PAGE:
ATO records ‘biggest 1 July ever’ with 640% spike
Over 1.7 million Australians have now lodged their tax returns in the first two weeks of the new financial year, leading the ATO to issue a cautionary note on trending mistakes with early lodgements.
The ATO has now seen its “biggest 1 July ever”, with over 740,000 online lodgements on the day, up from just 100,000 lodgements on 1 July 2019.
The spike in lodgements, which included income tax returns, early release of super and JobKeeper applications, likely contributed to the ATO’s online systems crashing on the first day of the new financial year.
The first two weeks of tax time has now seen 1.7 million individual tax returns lodged, a 12 per cent increase on the same period last year.
The average refund amount this year stands at $2,365.
“More than $1 billion will have hit 457,000 taxpayers’ bank accounts,” said ATO assistant commissioner Karen Foat.
“Most returns that are lodged electronically are processed within two weeks, so refunds for the first returns lodged will continue to be issued into the first half of next week.”
The surge in early lodgements this year builds on top of last year’s spike when taxpayers sought to secure their low and middle-income tax offset of up to $1,080.
Tax experts had anticipated another early rush this year as taxpayers looked for a cash injection through their refunds amid the COVID-19 crisis, with the Australian Bureau of Statistics now reporting that 992,300 Australians are now formally unemployed.
However, the ATO has urged early lodgers to take care in preparing their returns, with early analysis revealing three trending mistakes.
The first issue includes claiming multiple working-from-home methods for the same period, with some taxpayers accidentally or deliberately confusing between the ATO’s recently introduced 80 cents shortcut method and its standard 52 cents fixed-rate and actual cost method.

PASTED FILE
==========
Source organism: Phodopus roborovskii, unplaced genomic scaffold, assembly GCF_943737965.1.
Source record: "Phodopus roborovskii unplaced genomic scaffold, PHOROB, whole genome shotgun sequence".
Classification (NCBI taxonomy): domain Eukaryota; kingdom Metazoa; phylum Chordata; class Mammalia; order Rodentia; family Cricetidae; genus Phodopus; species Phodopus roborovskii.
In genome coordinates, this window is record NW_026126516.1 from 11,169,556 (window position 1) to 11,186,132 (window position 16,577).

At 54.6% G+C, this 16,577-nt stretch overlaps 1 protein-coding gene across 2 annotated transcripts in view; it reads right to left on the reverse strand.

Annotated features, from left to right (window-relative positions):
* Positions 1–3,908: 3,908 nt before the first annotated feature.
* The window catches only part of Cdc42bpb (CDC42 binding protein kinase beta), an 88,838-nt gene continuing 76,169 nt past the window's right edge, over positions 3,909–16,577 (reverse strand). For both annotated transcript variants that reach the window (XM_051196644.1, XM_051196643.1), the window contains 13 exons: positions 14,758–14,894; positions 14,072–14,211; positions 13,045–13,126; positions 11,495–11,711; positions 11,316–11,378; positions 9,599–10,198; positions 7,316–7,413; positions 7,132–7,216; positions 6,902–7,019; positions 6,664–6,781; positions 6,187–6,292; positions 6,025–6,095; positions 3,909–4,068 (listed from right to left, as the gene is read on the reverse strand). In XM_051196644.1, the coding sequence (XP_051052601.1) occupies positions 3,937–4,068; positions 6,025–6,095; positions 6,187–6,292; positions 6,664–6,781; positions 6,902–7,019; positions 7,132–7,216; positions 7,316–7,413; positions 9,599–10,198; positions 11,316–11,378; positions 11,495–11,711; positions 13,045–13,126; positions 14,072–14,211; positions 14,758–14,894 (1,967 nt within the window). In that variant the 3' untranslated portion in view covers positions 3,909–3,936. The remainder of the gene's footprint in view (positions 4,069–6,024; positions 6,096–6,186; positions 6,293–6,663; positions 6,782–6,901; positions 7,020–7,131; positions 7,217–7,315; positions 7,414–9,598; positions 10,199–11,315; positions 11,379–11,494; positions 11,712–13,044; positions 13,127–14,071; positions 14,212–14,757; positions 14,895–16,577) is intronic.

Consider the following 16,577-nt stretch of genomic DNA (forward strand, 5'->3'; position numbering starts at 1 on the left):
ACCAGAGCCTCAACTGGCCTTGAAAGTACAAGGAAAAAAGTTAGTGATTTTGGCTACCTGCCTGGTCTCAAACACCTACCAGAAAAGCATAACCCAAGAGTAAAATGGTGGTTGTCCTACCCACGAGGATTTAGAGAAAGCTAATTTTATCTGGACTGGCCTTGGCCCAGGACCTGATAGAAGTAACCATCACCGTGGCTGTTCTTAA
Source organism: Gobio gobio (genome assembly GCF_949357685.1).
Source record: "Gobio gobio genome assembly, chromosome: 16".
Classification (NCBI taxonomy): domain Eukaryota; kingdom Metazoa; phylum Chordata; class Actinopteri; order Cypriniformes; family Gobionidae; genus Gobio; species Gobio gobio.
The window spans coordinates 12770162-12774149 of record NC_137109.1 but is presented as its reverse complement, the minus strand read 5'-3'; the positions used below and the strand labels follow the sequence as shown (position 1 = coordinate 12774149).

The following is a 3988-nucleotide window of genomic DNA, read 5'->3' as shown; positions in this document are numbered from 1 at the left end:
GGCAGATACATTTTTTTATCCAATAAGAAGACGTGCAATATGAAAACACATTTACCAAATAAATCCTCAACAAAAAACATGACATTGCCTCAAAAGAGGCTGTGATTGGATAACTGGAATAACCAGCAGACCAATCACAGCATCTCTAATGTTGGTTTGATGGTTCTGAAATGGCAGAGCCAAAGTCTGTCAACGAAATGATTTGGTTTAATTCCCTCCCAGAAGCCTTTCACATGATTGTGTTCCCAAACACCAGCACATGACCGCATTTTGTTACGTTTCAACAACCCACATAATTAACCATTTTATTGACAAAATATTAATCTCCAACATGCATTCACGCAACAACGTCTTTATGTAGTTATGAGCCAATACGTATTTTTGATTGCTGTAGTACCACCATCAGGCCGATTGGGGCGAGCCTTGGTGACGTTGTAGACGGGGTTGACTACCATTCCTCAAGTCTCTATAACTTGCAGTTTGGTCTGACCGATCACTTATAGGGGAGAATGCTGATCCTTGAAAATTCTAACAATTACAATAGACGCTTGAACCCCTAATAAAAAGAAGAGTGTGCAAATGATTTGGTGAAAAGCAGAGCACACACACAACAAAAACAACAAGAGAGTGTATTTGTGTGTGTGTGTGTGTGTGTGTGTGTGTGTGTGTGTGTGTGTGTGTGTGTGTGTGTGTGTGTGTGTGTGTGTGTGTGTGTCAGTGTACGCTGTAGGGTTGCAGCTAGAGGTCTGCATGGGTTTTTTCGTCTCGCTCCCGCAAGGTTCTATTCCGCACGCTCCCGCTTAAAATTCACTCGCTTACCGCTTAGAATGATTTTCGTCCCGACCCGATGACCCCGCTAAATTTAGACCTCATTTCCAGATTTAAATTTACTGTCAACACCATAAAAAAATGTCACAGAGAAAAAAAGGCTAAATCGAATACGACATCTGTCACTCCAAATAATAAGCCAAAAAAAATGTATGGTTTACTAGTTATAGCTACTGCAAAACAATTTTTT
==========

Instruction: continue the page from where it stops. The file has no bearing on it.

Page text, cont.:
“It’s important to remember that if you’re claiming under the working-from-home shortcut method for 1 March to 30 June 2020, you can’t claim any other expenses for working from home for that period,” Ms Foat said.
“If you want to specifically claim the depreciation of big-ticket items like laptops or desks, you can use one of the existing methods, but you can’t double-dip and claim under the shortcut method as well.
“We’ve already seen a number of people calling to advise that they have made a mistake in their working-from-home claims and seeking to amend their returns.”
The second issue the ATO has noticed so far is where taxpayers simply copy and paste their deductions from the year before, failing to account for a reduction in claims due to COVID-19.
“One concerning trend we’re seeing is people increasing deductions where they’ve spent more, like working from home, but forgetting to reduce claims in areas they have cut spending,” Ms Foat said.
“We know that more people have been working from home, working reduced hours or, unfortunately, not working at all. So, if you aren’t travelling for work, you can’t claim travel expenses. If you aren’t wearing your work uniform, you can’t claim laundry expenses.”
The final issue that the ATO has noticed with early lodgements is the failure to report all income, with prefill information unlikely to be ready so early into the new financial year.
“Unfortunately, we can confirm that approximately one in five people who lodged early won’t be getting their refunds in the first batches out because they didn’t take the time to include this income,” Ms Foat said.
“While we try to include as much as possible, we are asking taxpayers to add any amounts that aren’t automatically included to your return. This includes cash wages, foreign-sourced income, or even gains from cryptocurrency.
“If you’re lodging early, it’s crucial you check this information is there and manually add it if it’s not.”